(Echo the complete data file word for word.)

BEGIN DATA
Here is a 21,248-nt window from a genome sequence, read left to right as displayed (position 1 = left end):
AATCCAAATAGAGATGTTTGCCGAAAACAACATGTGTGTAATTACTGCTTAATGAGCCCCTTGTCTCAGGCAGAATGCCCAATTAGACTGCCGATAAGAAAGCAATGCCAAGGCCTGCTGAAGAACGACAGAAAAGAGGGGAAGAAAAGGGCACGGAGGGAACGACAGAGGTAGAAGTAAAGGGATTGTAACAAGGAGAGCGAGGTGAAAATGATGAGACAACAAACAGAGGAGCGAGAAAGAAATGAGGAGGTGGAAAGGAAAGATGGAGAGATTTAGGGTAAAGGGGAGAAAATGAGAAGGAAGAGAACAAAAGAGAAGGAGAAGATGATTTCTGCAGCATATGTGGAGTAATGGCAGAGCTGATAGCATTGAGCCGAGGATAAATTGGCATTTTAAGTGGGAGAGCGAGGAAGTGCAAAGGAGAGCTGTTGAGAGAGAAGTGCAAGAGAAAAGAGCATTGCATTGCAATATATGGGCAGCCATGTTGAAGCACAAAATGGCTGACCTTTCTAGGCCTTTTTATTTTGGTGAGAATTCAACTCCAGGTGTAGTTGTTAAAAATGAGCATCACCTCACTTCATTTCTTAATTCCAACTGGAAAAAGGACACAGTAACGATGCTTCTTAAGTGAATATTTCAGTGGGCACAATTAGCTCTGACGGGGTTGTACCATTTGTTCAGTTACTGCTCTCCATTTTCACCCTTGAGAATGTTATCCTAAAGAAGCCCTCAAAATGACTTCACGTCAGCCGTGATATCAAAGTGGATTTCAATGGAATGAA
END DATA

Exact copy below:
Here is a 21,248-nt window from a genome sequence, read left to right as displayed (position 1 = left end):
AATCCAAATAGAGATGTTTGCCGAAAACAACATGTGTGTAATTACTGCTTAATGAGCCCCTTGTCTCAGGCAGAATGCCCAATTAGACTGCCGATAAGAAAGCAATGCCAAGGCCTGCTGAAGAACGACAGAAAAGAGGGGAAGAAAAGGGCACGGAGGGAACGACAGAGGTAGAAGTAAAGGGATTGTAACAAGGAGAGCGAGGTGAAAATGATGAGACAACAAACAGAGGAGCGAGAAAGAAATGAGGAGGTGGAAAGGAAAGATGGAGAGATTTAGGGTAAAGGGGAGAAAATGAGAAGGAAGAGAACAAAAGAGAAGGAGAAGATGATTTCTGCAGCATATGTGGAGTAATGGCAGAGCTGATAGCATTGAGCCGAGGATAAATTGGCATTTTAAGTGGGAGAGCGAGGAAGTGCAAAGGAGAGCTGTTGAGAGAGAAGTGCAAGAGAAAAGAGCATTGCATTGCAATATATGGGCAGCCATGTTGAAGCACAAAATGGCTGACCTTTCTAGGCCTTTTTATTTTGGTGAGAATTCAACTCCAGGTGTAGTTGTTAAAAATGAGCATCACCTCACTTCATTTCTTAATTCCAACTGGAAAAAGGACACAGTAACGATGCTTCTTAAGTGAATATTTCAGTGGGCACAATTAGCTCTGACGGGGTTGTACCATTTGTTCAGTTACTGCTCTCCATTTTCACCCTTGAGAATGTTATCCTAAAGAAGCCCTCAAAATGACTTCACGTCAGCCGTGATATCAAAGTGGATTTCAATGGAATGAA